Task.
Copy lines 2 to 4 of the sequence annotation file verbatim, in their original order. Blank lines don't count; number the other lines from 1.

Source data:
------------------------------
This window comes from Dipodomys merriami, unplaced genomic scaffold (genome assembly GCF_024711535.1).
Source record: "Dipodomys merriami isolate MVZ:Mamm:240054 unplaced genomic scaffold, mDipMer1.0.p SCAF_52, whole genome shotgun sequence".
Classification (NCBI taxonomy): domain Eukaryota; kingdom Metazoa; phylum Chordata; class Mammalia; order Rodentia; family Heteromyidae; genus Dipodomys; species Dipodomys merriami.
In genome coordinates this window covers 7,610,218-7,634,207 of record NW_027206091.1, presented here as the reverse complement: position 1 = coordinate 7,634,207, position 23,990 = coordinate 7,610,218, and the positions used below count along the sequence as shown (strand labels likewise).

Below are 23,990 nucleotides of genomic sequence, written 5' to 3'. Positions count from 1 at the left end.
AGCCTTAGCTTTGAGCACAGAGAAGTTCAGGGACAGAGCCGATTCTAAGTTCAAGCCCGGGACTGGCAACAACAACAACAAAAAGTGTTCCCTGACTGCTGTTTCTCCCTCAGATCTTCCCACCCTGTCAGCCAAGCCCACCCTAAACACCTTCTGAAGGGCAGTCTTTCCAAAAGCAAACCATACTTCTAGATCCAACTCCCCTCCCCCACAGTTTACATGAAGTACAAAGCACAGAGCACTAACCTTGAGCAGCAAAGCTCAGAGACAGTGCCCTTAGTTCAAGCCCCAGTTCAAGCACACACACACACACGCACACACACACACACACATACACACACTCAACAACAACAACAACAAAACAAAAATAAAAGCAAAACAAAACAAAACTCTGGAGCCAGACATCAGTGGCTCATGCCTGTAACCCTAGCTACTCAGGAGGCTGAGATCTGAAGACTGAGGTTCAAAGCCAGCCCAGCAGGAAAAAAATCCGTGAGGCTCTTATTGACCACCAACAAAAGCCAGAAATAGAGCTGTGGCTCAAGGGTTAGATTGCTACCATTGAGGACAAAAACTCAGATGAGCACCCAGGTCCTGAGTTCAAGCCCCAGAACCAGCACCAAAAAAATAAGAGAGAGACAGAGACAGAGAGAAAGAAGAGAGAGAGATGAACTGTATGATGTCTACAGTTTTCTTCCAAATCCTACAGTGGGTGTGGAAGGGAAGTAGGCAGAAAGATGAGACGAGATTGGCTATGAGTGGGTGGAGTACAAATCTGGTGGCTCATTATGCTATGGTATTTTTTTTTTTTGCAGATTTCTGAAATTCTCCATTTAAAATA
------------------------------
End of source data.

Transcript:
Source record: "Dipodomys merriami isolate MVZ:Mamm:240054 unplaced genomic scaffold, mDipMer1.0.p SCAF_52, whole genome shotgun sequence".
Classification (NCBI taxonomy): domain Eukaryota; kingdom Metazoa; phylum Chordata; class Mammalia; order Rodentia; family Heteromyidae; genus Dipodomys; species Dipodomys merriami.
In genome coordinates this window covers 7,610,218-7,634,207 of record NW_027206091.1, presented here as the reverse complement: position 1 = coordinate 7,634,207, position 23,990 = coordinate 7,610,218, and the positions used below count along the sequence as shown (strand labels likewise).